If you have stage fright, or the anxiety or fear of speaking in public, you aren’t alone. Stage fright or performance anxiety is a natural phenomenon and part of the human flight or fight instinct to keep us from getting hurt. The good news is that one can completely overcome stage fright. Here are some tips to help you overcome stage fright when singing, debating or acting etc.
Table of Contents
- 1. Understand the symptoms of a stage fright
- 2. Know what causes stage fright
- 3. Plan well
- 4. Know your own strengths and weaknesses
- 5. Focus on breathing
- 6. Change your perspective
- 7. Warm up
- 8. Stay mindful
- 9. Maintain eye contact
- 10. Use visual aids and technology wisely
- 11. Respect the local culture
- 12. Practice practice and practice
1. Understand the symptoms of a stage fright
You feel anxious, your throat tightens up, you start sweating, you forget all that you have memorized, your knees and legs feel weak-you feel as if you are going to faint. Your heart literally explodes, your mind keeps replaying past failures and every part of you is asking you to run. Worry not-many top actors and actresses have experienced similar symptoms of stage fright including Barbra Streisand, Mel Gibson and Jesse Eisenberg.
2. Know what causes stage fright
Common causes of stage fright are inadequate preparation, past failures and self perceived communication issues. Once you identify your internal and external causes of stage fright, you can learn techniques to overcome them.
3. Plan well
One of the first prerequisites of public speaking (or singing, playing the piano or acting) is to plan well. Read, rehearse and repeat your speech until you can say it in your sleep! Secondly, you need to know your audience-you may know your subject well but until you are up there and speaking, you will never gauge your audience. Adequate planning will help ensure that you perform to the maximum of your potential.
Listen to your voice when you rehearse your presentation or speech. Play it back. This will help you understand how you sound. The services of a speech trainer can also come in handy –so if you are really serious about public speaking, invest in training. Sometimes, people do not realize that they are speaking too softly when they are presenting or when they are on stage. It is very important that your audience can hear you properly. SO do a sound check. Slow, Loud and Clear is the mantra. Take a sip of water if needed. Make sure you are understood.
4. Know your own strengths and weaknesses
Successful public speaking comes from an understanding of principles of spoken communication. Once you identify your weaknesses and strengths you can also perceive your audience’s needs. Try and speak before friends or family members. This will help you make changes.
5. Focus on breathing
Practice deep breathing –your mind is deeply connected to your breath. The longer and deeper your breath, the calmer your mind. Deep diaphragmatic breaths can help you stay mindful and avoid thoughts about past failures.
6. Change your perspective
Your heart is thumping; you can feel nervousness take over you. Tell yourself how exciting it is that you are presenting! Know that everyone gets nervous from time to time. Focus on the task ahead instead of thinking of past failures.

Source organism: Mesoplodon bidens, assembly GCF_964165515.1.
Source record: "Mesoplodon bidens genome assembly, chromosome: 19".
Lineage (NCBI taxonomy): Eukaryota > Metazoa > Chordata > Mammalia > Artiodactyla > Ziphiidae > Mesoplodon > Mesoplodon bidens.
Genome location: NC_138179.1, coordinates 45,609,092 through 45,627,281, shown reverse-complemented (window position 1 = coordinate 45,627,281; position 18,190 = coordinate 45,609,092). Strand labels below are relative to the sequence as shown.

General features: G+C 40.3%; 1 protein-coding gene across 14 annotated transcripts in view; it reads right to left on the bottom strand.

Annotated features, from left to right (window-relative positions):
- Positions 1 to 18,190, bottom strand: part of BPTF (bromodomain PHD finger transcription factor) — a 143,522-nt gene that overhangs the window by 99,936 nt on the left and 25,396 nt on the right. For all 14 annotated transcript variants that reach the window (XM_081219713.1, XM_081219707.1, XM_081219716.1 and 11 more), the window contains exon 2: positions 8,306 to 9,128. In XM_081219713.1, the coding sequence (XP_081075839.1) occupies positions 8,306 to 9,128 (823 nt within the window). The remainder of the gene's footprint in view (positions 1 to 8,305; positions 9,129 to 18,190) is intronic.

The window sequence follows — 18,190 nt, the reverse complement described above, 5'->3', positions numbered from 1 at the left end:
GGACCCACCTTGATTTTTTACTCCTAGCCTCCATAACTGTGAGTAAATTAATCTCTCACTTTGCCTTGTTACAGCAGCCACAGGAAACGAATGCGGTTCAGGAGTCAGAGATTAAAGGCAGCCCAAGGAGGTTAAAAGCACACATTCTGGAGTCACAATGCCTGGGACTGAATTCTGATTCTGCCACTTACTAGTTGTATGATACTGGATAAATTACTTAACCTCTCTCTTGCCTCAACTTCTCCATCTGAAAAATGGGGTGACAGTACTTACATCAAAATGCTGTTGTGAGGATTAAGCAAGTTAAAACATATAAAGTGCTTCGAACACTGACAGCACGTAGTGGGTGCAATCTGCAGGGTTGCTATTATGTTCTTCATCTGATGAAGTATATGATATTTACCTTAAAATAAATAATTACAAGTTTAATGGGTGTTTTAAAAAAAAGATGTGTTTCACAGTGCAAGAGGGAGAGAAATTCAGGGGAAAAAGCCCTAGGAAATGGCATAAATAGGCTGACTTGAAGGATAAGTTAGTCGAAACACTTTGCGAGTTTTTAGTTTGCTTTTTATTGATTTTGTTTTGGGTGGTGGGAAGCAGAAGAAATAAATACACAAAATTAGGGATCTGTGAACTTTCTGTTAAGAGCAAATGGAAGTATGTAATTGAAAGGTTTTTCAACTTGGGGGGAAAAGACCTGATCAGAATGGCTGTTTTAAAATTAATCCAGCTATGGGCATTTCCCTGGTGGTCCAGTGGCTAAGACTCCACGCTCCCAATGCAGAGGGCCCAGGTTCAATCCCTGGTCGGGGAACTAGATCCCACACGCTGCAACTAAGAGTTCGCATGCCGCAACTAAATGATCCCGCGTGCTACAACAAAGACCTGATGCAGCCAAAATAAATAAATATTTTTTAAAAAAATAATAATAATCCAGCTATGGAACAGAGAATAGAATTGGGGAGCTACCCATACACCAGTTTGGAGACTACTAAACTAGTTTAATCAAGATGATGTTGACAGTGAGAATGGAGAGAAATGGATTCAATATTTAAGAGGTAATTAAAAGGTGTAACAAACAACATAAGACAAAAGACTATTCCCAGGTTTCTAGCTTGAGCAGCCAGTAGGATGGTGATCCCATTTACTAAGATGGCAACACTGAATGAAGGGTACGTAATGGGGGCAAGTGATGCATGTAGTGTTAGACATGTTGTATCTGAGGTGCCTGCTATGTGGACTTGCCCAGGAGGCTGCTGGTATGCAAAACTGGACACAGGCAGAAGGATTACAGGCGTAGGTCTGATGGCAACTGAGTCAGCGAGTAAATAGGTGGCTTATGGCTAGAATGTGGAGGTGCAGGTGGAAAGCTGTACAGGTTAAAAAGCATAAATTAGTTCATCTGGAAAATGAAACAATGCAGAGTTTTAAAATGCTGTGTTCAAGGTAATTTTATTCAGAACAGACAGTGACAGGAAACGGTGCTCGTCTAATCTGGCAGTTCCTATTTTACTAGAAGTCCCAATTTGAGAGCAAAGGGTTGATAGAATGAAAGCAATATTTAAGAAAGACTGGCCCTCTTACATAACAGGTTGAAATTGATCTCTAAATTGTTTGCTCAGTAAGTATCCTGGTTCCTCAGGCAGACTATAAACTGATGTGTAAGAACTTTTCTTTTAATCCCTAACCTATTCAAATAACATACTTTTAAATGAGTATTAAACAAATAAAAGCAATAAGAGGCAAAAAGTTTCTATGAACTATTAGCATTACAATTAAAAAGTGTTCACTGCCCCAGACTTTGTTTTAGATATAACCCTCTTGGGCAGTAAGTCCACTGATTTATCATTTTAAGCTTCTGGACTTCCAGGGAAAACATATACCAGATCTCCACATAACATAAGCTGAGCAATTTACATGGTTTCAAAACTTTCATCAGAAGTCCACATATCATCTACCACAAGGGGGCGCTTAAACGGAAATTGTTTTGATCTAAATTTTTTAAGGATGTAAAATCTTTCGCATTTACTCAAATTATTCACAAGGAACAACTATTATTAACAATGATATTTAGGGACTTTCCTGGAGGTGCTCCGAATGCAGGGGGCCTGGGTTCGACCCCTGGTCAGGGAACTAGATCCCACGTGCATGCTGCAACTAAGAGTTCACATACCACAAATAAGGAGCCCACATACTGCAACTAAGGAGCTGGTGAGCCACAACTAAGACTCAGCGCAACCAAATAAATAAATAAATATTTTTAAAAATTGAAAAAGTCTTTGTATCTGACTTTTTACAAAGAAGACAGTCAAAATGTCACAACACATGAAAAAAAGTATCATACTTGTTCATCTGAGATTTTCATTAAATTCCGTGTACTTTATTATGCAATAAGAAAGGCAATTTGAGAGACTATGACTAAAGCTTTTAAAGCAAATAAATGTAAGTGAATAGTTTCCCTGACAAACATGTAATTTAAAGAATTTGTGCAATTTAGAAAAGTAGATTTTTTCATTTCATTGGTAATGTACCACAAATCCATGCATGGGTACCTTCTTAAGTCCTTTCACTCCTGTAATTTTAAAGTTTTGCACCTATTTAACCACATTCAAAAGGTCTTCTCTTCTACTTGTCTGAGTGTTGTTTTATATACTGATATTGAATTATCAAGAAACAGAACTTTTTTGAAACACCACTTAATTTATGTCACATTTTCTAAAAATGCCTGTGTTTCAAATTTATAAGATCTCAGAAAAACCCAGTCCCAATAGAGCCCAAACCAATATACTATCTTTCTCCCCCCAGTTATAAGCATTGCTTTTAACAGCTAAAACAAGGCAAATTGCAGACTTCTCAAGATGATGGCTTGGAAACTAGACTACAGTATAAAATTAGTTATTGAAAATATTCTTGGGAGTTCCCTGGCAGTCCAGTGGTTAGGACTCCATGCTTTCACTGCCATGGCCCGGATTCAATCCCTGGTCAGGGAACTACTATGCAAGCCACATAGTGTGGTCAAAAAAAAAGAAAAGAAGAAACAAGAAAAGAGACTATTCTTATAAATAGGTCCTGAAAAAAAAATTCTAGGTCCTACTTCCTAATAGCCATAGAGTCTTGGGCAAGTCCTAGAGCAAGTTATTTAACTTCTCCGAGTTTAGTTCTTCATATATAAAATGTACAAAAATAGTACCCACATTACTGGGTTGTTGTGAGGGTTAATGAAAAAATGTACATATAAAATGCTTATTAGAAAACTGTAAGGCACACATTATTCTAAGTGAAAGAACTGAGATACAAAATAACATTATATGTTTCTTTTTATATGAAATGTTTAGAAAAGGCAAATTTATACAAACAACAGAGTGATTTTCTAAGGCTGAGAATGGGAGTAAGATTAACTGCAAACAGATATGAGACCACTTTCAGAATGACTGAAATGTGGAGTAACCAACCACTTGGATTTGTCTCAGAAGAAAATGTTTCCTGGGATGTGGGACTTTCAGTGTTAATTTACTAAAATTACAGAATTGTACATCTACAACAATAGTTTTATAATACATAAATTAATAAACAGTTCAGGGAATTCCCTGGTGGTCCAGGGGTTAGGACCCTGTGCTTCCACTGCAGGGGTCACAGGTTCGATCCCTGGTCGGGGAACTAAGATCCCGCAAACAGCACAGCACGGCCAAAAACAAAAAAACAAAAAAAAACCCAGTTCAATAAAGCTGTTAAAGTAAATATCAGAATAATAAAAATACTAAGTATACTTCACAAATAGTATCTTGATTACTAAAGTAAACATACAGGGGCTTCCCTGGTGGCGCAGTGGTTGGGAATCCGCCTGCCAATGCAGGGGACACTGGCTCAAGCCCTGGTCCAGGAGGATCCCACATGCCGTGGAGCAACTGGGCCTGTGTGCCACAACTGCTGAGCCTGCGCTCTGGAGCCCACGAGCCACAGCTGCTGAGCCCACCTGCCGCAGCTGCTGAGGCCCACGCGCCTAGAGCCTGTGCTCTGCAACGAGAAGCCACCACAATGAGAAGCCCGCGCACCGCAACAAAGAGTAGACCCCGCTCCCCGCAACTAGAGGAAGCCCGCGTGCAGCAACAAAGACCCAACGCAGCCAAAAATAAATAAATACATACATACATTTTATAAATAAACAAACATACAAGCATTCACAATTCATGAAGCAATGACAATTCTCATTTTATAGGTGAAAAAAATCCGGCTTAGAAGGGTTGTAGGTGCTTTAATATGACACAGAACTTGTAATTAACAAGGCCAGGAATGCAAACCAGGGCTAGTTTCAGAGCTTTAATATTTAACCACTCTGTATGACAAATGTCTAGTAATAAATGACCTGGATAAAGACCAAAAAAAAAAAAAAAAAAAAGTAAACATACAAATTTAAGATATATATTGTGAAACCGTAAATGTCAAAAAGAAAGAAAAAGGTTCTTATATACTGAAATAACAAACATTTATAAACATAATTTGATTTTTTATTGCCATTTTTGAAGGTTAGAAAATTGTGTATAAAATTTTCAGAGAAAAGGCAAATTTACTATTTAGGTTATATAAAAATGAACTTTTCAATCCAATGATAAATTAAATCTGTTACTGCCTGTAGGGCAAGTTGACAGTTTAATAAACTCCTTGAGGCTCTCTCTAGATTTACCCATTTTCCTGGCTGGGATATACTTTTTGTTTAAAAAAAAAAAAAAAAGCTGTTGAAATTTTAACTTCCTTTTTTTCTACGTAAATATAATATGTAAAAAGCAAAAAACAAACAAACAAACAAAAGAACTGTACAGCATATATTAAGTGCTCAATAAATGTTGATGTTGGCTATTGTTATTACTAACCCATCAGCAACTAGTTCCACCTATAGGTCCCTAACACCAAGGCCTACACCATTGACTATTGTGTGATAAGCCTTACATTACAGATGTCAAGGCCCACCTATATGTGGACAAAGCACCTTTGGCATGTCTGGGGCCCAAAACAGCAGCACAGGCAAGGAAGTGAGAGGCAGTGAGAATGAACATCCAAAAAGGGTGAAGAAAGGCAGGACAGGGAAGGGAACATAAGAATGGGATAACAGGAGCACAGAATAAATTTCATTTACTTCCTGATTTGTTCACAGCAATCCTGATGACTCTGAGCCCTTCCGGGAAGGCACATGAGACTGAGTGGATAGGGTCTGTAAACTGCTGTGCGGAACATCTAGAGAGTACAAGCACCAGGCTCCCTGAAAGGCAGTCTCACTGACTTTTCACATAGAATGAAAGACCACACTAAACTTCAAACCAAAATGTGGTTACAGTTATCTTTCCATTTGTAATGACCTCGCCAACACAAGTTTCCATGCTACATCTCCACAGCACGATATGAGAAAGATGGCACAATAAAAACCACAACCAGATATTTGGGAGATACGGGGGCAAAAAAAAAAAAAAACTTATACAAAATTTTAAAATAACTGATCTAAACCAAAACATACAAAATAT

7. Warm up
Do a bit of stretches, tongue twisters, spot jogging, some mouth exercises etc before your presentation. You can also give the presentation to your colleague or a friend or family member before going on stage. Knowing that you are well prepared is a big step in preventing the effects of stage fright.
8. Stay mindful
Break up your performance/speech/presentation into tiny tasks. Get over each task and move onto the next one. Concentrate and focus only on the small task and deliver it to your best ability. As you complete each small task and move on to the next, you will automatically feel more confident.When your mind is focused on each task at hand, there is no room for it to play negative thoughts or tell you that you are going to fail. In case of acting, focus on other actors on the stage.
9. Maintain eye contact
The audience likes to see you looking at them. Your influence will diminish considerably if they perceive you to be talking over their heads. Maintaining eye contact can also help you see their body language.
10. Use visual aids and technology wisely
If you are giving a presentation, then get as creative and imaginative as you possibly can to support and enhance what you are speaking. A thumb rule to use when it comes to visual aids: less is more. The tools you use should cover the visual, hearing and feeling elements.
11. Respect the local culture
When presenting to a culturally diverse audience or an overseas client, use their language to apologize that you are not presenting in their language. Many websites will help you speak these few sentences in the local language. Ensure in advance that your audience knows you will be presenting in English. That done; a brief light hearted apology in their language at the beginning of your presentation will help you win them over.
12. Practice practice and practice
Preparation is the key to overcome symptoms of stage fright. When you practice your speech a thousand times, you will relax in the knowledge that you will be confidently speaking without fear. Prepare so you can relax during the task.